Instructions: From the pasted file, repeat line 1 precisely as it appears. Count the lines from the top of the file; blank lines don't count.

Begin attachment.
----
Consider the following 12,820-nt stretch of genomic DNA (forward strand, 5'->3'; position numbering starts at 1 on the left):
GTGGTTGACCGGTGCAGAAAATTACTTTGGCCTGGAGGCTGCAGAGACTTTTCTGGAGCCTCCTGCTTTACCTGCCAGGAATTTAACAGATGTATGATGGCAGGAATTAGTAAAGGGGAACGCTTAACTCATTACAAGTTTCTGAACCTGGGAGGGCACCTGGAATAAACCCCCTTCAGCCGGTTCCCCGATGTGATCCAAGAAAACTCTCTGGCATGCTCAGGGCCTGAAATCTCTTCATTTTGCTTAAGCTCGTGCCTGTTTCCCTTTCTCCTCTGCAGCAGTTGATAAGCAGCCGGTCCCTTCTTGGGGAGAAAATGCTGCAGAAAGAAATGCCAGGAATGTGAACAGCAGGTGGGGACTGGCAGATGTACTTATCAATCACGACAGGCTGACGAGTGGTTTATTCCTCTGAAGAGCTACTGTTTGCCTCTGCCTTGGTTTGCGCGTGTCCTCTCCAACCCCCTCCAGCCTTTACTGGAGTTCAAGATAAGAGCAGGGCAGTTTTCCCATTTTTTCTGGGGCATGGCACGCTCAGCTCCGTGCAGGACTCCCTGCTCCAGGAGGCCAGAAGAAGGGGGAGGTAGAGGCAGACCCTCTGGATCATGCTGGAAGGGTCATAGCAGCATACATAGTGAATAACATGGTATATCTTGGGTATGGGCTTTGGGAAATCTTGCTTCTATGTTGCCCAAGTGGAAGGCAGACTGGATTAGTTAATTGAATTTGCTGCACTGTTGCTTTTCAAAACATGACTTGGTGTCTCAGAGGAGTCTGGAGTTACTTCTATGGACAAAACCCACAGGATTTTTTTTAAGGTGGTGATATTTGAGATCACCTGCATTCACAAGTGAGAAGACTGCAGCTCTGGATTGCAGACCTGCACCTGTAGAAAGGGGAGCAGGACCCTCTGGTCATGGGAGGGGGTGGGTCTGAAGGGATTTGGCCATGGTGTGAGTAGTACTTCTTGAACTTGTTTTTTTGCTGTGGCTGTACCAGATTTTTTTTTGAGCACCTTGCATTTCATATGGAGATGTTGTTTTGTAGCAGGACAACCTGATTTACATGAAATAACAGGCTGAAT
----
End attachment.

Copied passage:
Consider the following 12,820-nt stretch of genomic DNA (forward strand, 5'->3'; position numbering starts at 1 on the left):